Finance minister to press Mnuchin on tariffs

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Finance minister to press Mnuchin on tariffs

Kim Dong-yeon, Korea’s finance minister, sent a letter to U.S. Treasury Secretary Steve Mnuchin requesting the Trump administration exempt Korea from sweeping steel and aluminum tariffs, the ministry said Sunday.

Kim expressed concerns about the U.S. government’s decision to impose 25 percent tariffs on all imported steel based on the premise of national security. The letter contained a request to exclude Korea from the broad tariffs, considering the close cooperative relationship between the two countries.

In his letter, the finance minister stressed that Korean steel and automotive companies have contributed largely to job creation in the United States through their investments. Levying tariffs, the minister said, could have a negative impact on bilateral relations.

Kim plans to meet personally with Mnuchin to discuss the tariffs during the G-20 finance ministers’ meeting scheduled to take place from March 19 in Buenos Aires.

Over the weekend, Australia became the third country excluded from the Trump administration’s latest tariffs, raising the possibility that other countries could join the list.

In a Twitter post Friday, Trump said Australia would be exempt from the higher steel and aluminum tariffs since it is a U.S. security ally. The president said he spoke with Prime Minister Malcolm Turnbull on Australia’s commitment to a “fair and reciprocal military and trade relationship.”

Canada and Mexico were exempt because of ongoing Nafta negotiations.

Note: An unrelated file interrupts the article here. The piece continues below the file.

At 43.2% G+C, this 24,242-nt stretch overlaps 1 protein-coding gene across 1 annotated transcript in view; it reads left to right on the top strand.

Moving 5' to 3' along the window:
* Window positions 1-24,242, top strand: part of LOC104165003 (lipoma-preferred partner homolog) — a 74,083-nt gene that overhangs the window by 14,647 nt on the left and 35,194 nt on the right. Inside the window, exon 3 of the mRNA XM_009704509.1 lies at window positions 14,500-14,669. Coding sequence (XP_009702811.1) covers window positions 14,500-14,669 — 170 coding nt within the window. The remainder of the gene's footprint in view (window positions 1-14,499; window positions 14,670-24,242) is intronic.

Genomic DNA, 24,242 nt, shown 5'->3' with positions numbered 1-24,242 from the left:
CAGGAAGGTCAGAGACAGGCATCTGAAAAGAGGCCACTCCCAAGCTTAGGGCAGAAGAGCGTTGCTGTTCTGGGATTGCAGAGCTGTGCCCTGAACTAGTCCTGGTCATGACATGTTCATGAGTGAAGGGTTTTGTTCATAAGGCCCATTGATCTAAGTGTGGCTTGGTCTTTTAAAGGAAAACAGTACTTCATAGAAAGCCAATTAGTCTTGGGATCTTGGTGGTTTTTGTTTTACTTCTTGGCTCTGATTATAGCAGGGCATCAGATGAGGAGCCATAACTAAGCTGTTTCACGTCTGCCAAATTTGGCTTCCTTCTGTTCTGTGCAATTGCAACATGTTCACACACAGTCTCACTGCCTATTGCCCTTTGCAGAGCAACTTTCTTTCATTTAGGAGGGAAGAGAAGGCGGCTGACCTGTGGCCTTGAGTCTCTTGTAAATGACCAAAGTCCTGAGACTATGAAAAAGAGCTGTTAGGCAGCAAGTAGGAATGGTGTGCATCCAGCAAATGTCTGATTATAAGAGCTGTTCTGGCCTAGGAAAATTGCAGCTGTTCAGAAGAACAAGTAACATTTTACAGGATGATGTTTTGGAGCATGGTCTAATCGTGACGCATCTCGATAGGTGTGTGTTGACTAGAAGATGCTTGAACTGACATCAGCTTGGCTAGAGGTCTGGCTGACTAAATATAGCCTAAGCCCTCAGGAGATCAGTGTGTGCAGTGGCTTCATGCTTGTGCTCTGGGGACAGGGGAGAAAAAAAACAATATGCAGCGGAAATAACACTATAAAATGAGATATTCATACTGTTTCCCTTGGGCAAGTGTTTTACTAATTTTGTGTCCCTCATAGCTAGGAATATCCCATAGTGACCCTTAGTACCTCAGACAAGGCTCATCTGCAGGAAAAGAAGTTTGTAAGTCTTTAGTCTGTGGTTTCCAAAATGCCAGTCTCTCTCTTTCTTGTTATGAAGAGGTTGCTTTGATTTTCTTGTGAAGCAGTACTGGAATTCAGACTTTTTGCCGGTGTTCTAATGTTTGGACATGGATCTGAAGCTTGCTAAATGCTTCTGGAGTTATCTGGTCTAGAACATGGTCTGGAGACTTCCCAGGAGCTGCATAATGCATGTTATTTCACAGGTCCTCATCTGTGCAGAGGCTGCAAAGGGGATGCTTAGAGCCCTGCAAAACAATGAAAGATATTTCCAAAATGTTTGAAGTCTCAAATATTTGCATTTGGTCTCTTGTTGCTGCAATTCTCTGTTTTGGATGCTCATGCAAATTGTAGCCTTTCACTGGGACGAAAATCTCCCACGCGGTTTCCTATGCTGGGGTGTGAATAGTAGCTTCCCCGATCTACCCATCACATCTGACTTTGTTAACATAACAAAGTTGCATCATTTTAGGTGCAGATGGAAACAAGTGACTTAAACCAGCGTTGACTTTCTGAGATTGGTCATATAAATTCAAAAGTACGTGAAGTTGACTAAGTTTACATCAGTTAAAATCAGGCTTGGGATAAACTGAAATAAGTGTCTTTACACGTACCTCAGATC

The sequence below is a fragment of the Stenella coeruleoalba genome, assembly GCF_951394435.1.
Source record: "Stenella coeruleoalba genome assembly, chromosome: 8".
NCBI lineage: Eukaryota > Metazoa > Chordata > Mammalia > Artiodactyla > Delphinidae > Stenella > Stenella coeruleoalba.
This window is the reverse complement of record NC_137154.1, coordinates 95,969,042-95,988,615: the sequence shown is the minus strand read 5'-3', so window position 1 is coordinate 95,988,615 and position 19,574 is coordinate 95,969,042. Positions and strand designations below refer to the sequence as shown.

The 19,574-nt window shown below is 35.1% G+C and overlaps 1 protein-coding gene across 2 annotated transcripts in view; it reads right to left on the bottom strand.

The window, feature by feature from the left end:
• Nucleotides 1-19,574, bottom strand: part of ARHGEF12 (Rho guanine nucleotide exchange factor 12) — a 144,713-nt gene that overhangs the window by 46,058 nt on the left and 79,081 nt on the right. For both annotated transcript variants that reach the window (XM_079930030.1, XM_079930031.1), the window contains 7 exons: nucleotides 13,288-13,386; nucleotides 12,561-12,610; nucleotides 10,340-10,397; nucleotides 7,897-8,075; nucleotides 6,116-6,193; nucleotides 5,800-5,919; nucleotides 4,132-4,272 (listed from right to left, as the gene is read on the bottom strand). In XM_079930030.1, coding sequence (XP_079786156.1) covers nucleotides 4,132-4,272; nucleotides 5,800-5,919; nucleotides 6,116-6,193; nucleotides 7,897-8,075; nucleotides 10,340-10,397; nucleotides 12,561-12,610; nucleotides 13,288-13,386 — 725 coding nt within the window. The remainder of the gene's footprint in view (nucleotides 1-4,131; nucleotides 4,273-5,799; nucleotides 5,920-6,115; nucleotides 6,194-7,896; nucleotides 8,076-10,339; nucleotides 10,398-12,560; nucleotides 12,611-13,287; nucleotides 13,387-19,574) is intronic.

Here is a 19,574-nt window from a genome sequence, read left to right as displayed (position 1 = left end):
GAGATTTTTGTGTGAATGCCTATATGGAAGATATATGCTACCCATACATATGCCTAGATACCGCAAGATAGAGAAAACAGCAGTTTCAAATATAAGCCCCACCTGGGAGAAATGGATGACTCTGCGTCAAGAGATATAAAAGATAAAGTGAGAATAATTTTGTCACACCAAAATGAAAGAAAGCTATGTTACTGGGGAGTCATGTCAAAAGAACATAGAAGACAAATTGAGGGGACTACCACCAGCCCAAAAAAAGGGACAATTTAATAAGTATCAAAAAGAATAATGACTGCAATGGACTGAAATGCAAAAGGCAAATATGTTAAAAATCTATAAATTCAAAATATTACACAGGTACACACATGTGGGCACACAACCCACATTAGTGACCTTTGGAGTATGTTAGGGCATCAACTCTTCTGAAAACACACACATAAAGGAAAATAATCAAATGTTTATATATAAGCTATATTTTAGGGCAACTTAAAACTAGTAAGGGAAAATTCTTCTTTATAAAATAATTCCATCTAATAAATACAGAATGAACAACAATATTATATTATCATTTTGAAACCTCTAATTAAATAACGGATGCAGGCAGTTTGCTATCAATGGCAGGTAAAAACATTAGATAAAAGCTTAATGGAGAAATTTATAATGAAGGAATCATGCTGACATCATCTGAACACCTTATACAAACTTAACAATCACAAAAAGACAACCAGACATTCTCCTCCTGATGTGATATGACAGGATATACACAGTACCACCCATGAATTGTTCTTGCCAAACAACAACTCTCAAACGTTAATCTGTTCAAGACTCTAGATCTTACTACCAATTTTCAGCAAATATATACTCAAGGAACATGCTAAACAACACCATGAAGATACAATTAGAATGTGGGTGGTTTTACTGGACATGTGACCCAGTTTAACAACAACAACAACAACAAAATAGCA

“We will do our best to get Korea recognized as one of the countries to be exempted from the tariffs by March 23,” when the tariffs go into effect, Kim Hyun-chong, Korea’s trade minister, said in Washington on Thursday after Trump signed them into order. “If not, we will work on getting [the U.S. Commerce Department] to exempt some of the products.”

There are doubts about whether Korea could get the same treatment as Australia, especially since Korea along with Germany and Japan have largely benefited from what Trump calls “unfair trade” practices that have hurt the American economy.

Industry experts say the steel tariffs are a political rather than economic decision, especially since Canada and Mexico, which rank among the top five steel exporters to the United States - Canada in first, Mexico in fourth - were crossed off the list from the start.

“Among the steel exported from Canada, 99 percent goes to the United States, and 80 percent of steel from Mexico goes to the U.S., which shows that undoubtedly Canada and Mexico have a huge influence on the American steel industry,” said Park Jong-kook, an analyst at Kiwoom Securities. “The fact that Canada and Mexico were excluded waters down the United States’ justification of protecting its own steel industry.”

Korea ranks third among exporters of steel to the United States, but the Trump administration is more concerned that Korea is a major contributor to the Chinese steel industry.

According to the U.S. Commerce Department, Korea is the No. 1 country importing Chinese steel, a total of 14.2 million tons in 2016.

However, the Korean government has been cutting back. Chinese steel used in Korean products exported to the United States accounted for 2.4 percent in 2016, compared to 5.8 percent in 2014.

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